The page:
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Sports-Specific Training: Definition, Examples, and Benefits

What is Sports-Specific Training?

Sports-specific training is an approach that improves performance in a specific sport by developing the necessary skills (e.g., throwing a ball) and athletic characteristics (e.g., power). To achieve this, workout plans are tailored to the individual requirements of the sport and the needs of the player. As such, workouts can differ, even between players on the same team.

Examples of Sports-Specific Workouts & Drills


  • Ball control drillsfootball players navigate through cones while dribbling a ball to improve their skills, boost agility, and work on endurance.
  • Shooting practices – players take shots from various distances and angles to improve their accuracy, precision, and power.
  • High-intensity interval training – players combine short bursts of running (including practicing the drive phase) at a high intensity with jogging and walking to develop power and improve their endurance, closely matching the running requirement of competitive games.


  • Ball control and shootingbasketball players perform various dribbling drills and practice shots from different parts of the court to improve their accuracy.
  • Plyometrics – dedicated plyometrics work develops power, allowing athletes to jump higher, accelerate and decelerate, and more safely change direction.
  • Defensive maneuvers – players can practice footwork drills to position themselves, guard their opponents better, and react more effectively to shooting or passing attempts.

Athletes practicing these and many other sports will also benefit from a solid strength training plan to gain muscle and improve force output, stability, strength endurance, and other characteristics contributing to better performance and longevity.

Hevy Coach allows you to easily build workout plans, assign them to dozens of athletes, monitor everyone’s progress through the dashboard, and communicate through the built-in chat.

The Benefits of Sports-Specific Activities

  • Improved sports performance. The biggest benefit of this type of training is that it helps develop the necessary skills, allowing players to perform better and with more confidence.

    This is because workouts often include drills and activities (many of them similar to asymmetrical training practices), making athletes better able to change direction, accelerate, decelerate, and maintain their position during contact.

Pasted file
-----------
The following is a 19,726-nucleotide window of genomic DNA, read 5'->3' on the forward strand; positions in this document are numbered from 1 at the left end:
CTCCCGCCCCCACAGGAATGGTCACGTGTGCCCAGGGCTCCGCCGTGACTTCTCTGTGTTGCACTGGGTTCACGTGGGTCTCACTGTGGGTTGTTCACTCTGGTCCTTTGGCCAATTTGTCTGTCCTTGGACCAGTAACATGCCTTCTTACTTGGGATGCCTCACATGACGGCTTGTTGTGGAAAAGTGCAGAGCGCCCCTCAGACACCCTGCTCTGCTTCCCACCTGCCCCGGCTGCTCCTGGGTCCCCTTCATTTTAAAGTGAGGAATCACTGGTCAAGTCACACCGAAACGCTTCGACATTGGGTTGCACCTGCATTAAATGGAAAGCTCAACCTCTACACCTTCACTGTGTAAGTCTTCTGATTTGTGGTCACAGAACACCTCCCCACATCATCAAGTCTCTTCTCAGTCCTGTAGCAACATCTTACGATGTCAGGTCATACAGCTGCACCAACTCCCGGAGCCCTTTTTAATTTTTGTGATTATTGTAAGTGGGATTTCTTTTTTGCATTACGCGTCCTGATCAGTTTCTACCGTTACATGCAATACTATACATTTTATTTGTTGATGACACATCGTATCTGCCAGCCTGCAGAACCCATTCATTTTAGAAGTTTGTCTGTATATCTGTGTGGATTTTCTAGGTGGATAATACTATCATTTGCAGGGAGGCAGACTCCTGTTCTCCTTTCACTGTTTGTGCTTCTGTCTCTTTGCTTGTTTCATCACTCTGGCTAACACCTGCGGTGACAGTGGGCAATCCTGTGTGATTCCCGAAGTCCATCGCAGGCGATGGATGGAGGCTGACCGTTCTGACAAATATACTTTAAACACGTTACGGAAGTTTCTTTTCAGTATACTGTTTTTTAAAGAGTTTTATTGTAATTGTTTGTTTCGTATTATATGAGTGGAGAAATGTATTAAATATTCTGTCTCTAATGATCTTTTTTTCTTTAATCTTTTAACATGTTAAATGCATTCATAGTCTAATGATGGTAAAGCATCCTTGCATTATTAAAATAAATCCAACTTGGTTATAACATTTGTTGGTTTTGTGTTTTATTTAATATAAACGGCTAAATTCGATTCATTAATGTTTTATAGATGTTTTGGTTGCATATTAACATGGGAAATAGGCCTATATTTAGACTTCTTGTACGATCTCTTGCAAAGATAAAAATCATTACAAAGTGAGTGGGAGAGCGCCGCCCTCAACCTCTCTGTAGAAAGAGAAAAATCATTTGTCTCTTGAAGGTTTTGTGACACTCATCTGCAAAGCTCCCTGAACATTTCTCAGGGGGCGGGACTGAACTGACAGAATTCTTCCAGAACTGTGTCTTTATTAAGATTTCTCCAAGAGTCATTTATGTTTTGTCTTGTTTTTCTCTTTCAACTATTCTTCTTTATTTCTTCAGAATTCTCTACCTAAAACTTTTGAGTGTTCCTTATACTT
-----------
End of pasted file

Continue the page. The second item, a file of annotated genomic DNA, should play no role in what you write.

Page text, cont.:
• Improved physical conditioning. Thanks to the principle of specificity, sports-specific training forces the body to adapt to the sport’s unique demands, improving athletes’ physical conditioning.

    For instance, while running improves aerobic capacity and helps players in most sports, specific drills, such as alternating between jogging, running, and sprinting, can have a greater carry-over to real-world sports situations.
  • Improved tactical understanding. Similar to how sports-specific practices develop valuable skills and characteristics, they help athletes gain a deeper understanding of their sport, tactics, and the importance of proper positioning.

    The low-stress environment makes it easier for athletes to understand what’s required of them and what they must do to perform at their best.

Sports-Specific vs. Strength & Conditioning vs. Functional Training

All three types of training improve sports performance and contribute to a lower injury risk by developing physical conditioning. However, the three also differ in some ways.

Sports-specific practices focus on the exact needs of the sport and address each player’s unique needs and weaknesses. Strength and conditioning develop a broader fitness base and improve overall fitness, endurance, and strength. Functional training emphasizes strength work that prepares athletes for their sport.


1. At what age should athletes start sport-specific training?

It’s generally best to develop a broad fitness base and try multiple sports (for the sake of variety and to see what the athlete enjoys doing) before getting into more sport-specific training between the ages of 13 and 16.

2. How often should sport-specific workouts last?

A productive, moderately intense session doesn’t need to last longer than 60 to 90 minutes. The ideal duration depends on age, fitness capacity, weekly training frequency, and other factors.

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